Brave woman. I directed a play by George Bernard Shaw once, and barely lived to tell the tale. Mind you, I do sort of blame Jo for that. I wanted her to play Lady Britomart in Major Barbara, but she was "too busy." Please.
So, for all those of you back in London, go see Mrs. Warren's Profession. As far as Shaw goes, it's far less wordy and onerous than most of his plays. It's the story of an unrepetent prostitute and madam (Mrs. Warren) who uses her considerable wealth from the world's oldest profession to send her daughter to school and essentially buy her a respectable middle-class life. And of course in Shaw's hands, it's a lively and very funny dialogue about wealth, morality and capital.
Also, Jo will do a great job with it. It's running at Talbot Theatre on campus from Oct. 27-28 and Nov. 2-4, 8pm, tickets $10 at the door.
In other news, I got an email the other day from Mulligan letting me know he has joined the blogosphere with a site he calls Three Leaves Falling -- a name whose significance I have yet to glean. Apparently it's the handle with which he comments on friends' blogs. I was unaware he comments on friends' blogs, as he never seems to have left his imprimatur on this one. And yes, I'm very hurt.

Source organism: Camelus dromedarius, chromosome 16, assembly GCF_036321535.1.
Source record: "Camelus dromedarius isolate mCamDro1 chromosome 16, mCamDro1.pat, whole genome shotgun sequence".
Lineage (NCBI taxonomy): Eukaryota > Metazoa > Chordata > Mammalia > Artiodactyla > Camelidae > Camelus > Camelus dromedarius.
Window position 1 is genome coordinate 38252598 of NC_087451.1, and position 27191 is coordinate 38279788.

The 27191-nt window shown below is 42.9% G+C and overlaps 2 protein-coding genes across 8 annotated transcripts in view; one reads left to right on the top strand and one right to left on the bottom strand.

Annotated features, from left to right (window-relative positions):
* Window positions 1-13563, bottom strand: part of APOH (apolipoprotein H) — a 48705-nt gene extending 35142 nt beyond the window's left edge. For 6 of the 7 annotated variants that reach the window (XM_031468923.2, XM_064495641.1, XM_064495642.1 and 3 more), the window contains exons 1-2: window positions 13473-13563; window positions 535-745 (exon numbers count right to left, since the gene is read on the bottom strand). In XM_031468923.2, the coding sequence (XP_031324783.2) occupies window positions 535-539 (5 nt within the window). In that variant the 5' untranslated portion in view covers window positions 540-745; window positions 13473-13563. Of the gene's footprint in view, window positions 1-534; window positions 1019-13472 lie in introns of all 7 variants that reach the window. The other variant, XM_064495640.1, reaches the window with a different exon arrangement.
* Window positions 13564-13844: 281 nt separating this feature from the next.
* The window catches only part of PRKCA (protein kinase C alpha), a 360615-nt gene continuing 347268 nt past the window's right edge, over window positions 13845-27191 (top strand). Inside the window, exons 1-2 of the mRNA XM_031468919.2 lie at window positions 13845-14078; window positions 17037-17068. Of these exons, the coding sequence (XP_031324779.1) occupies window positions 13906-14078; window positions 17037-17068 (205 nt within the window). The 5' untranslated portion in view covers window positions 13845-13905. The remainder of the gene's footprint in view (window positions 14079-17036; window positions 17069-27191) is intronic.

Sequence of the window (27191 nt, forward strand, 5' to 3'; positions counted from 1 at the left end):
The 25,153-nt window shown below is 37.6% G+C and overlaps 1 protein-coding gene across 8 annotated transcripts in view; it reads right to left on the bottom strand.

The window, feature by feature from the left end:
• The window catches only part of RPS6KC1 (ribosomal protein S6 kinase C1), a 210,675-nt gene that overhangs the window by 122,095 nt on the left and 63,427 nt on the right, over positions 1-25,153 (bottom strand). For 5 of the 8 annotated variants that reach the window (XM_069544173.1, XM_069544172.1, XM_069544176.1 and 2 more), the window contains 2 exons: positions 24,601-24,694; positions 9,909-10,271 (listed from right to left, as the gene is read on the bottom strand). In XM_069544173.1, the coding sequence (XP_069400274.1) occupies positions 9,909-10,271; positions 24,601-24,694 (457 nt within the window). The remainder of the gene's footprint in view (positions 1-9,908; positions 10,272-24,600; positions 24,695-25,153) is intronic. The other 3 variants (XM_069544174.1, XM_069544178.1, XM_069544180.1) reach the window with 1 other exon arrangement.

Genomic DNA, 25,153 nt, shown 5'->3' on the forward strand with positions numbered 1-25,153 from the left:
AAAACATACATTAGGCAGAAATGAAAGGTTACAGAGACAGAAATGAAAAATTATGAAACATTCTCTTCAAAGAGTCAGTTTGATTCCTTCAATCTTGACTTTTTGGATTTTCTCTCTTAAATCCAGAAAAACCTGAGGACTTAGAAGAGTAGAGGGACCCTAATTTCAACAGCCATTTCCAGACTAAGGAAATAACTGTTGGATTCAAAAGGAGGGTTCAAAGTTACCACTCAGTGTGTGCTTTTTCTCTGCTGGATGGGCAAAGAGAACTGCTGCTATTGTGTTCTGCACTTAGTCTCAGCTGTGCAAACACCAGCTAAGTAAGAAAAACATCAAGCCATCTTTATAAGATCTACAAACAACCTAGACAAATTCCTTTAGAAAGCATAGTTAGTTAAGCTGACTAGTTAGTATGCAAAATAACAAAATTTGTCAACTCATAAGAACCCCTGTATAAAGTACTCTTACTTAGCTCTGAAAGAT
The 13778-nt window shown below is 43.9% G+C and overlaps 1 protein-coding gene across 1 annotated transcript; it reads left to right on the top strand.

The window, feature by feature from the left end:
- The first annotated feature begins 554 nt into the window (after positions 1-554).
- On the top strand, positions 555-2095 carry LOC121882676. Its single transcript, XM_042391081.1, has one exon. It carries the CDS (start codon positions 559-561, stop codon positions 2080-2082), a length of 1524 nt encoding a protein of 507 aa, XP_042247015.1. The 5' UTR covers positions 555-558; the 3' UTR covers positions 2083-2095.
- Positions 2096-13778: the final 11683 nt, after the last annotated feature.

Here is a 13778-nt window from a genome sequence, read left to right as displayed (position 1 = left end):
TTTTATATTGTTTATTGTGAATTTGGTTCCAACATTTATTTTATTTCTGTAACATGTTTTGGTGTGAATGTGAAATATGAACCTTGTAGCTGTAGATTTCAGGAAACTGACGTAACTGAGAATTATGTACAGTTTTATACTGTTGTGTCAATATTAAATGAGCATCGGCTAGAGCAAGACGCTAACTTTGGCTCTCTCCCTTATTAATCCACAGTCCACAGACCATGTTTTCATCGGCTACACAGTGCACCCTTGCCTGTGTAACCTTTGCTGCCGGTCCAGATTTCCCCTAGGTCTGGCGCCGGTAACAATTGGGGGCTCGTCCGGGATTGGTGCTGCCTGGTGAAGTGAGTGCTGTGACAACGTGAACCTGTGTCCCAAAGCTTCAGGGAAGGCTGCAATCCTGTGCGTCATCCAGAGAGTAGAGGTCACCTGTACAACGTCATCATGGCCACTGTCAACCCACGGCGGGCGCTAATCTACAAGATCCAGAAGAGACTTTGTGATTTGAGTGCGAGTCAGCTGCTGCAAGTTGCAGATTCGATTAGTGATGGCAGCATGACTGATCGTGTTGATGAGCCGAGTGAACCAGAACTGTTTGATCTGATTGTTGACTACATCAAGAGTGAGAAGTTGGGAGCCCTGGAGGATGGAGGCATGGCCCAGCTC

Nevertheless, I choke back my pain and point to the masthead to the right, where Sean joins the ranks of blogs this blog calls friends. It seems to be a meditation on things philosophical, but I wouldn't let that stop you.
Monday, October 23, 2006
So I'm back ... four days in Kingston, ON (would that it had been Kingston Jamaica, but I just haven't been all that good at picking conferences in exotic locales). All in all, a very good conference. I would have given my eye teeth not to have gone last Wednesday, but as is the way of these things it proved quite enjoyable and (academically) profitable. And at least I have proven to myself that, as long as I happen to be presenting my paper toward the end of the conference, I can leave with one-fifth of it written and be good to go when the bell rings (though I was literally writing my conclusion at the lectern ten minutes before my session started -- I'm going to feel like such a hypocrite when I run the session on conference paper writing for our grad students this year and sternly warn them to have it finished well before departure ... hopefully none of them find this blog before then).
I feel rejuvenated. SSHRC knocked me out well beyond what is reasonable to be knocked out by such an ordeal -- which is part of the reason I was behind the eight-ball on the conference paper -- but I cancelled classes for today and spent the afternoon recuperating. As luck would have it, I had a slew of DVDs in my mailbox today courtesy of Zip.ca and Kristen, so I've spent my time today watching Aaron Sorkin's Sports Night and the shows K burned for me between catching up on email. And now I feel ready for the semester's second half.